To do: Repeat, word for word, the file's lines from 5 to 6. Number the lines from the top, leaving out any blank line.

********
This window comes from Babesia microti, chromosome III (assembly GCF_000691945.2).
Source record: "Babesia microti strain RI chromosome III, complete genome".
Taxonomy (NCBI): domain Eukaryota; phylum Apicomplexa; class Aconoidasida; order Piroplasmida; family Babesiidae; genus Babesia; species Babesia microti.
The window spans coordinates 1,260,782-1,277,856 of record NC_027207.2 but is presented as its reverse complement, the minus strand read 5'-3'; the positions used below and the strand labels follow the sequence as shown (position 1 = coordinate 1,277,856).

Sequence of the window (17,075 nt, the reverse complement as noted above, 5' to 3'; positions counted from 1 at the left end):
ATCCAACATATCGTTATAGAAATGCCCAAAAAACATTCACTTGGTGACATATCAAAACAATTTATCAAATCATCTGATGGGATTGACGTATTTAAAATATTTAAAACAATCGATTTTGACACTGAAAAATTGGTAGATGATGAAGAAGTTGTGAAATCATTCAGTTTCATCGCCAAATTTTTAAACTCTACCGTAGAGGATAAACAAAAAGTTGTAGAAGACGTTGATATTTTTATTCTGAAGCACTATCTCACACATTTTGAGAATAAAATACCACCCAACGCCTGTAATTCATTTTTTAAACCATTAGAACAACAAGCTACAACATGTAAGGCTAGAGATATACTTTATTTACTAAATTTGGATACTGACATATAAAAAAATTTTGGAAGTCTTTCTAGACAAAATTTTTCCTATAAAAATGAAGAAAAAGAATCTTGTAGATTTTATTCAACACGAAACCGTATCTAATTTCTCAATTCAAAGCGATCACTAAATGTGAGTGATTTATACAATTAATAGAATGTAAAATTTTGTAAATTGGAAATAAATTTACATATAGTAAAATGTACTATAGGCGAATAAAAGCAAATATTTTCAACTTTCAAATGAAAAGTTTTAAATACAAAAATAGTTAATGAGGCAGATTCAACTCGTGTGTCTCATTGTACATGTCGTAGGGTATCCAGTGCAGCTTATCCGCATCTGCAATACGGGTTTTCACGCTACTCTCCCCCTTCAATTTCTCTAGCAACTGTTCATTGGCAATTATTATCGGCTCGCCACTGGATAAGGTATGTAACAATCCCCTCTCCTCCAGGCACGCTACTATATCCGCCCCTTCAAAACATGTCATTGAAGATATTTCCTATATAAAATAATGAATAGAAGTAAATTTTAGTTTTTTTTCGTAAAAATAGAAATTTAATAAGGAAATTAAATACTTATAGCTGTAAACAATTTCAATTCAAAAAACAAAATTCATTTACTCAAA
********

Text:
Sequence of the window (17,075 nt, the reverse complement as noted above, 5' to 3'; positions counted from 1 at the left end):
ATCCAACATATCGTTATAGAAATGCCCAAAAAACATTCACTTGGTGACATATCAAAACAATTTATCAAATCATCTGATGGGATTGACGTATTTAAAATATTTAAAACAATCGATTTTGACACTGAAAAATTGGTAGATGATGAAGAAGTTGTGAAATCATTCAGTTTCATCGCCAAATTTTTAAACTCTACCGTAGAGGATAAACAAAAAGTTGTAGAAGACGTTGATATTTTTATTCTGAAGCACTATCTCACACATTTTGAGAATAAAATACCACCCAACGCCTGTAATTCATTTTTTAAACCATTAGAACAACAAGCTACAACATGTAAGGCTAGAGATATACTTTATTTACTAAATTTGGATACTGACATATAAAAAAATTTTGGAAGTCTTTCTAGACAAAATTTTTCCTATAAAAATGAAGAAAAAGAATCTTGTAGATTTTATTCAACACGAAACCGTATCTAATTTCTCAATTCAAAGCGATCACTAAATGTGAGTGATTTATACAATTAATAGAATGTAAAATTTTGTAAATTGGAAATAAATTTACATATAGTAAAATGTACTATAGGCGAATAAAAGCAAATATTTTCAACTTTCAAATGAAAAGTTTTAAATACAAAAATAGTTAATGAGGCAGATTCAACTCGTGTGTCTCATTGTACATGTCGTAGGGTATCCAGTGCAGCTTATCCGCATCTGCAATACGGGTTTTCACGCTACTCTCCCCCTTCAATTTCTCTAGCAACTGTTCATTGGCAATTATTATCGGCTCGCCACTGGATAAGGTATGTAACAATCCCCTCTCCTCCAGGCACGCTACTATATCCGCCCCTTCAAAACATGTCATTGAAGATATTTCCTATATAAAATAATGAATAGAAGTAAATTTTAGTTTTTTTTCGTAAAAATAGAAATTTAATAAGGAAATTAAATACTTATAGCTGTAAACAATTTCAATTCAAAAAACAAAATTCATTTACTCAAA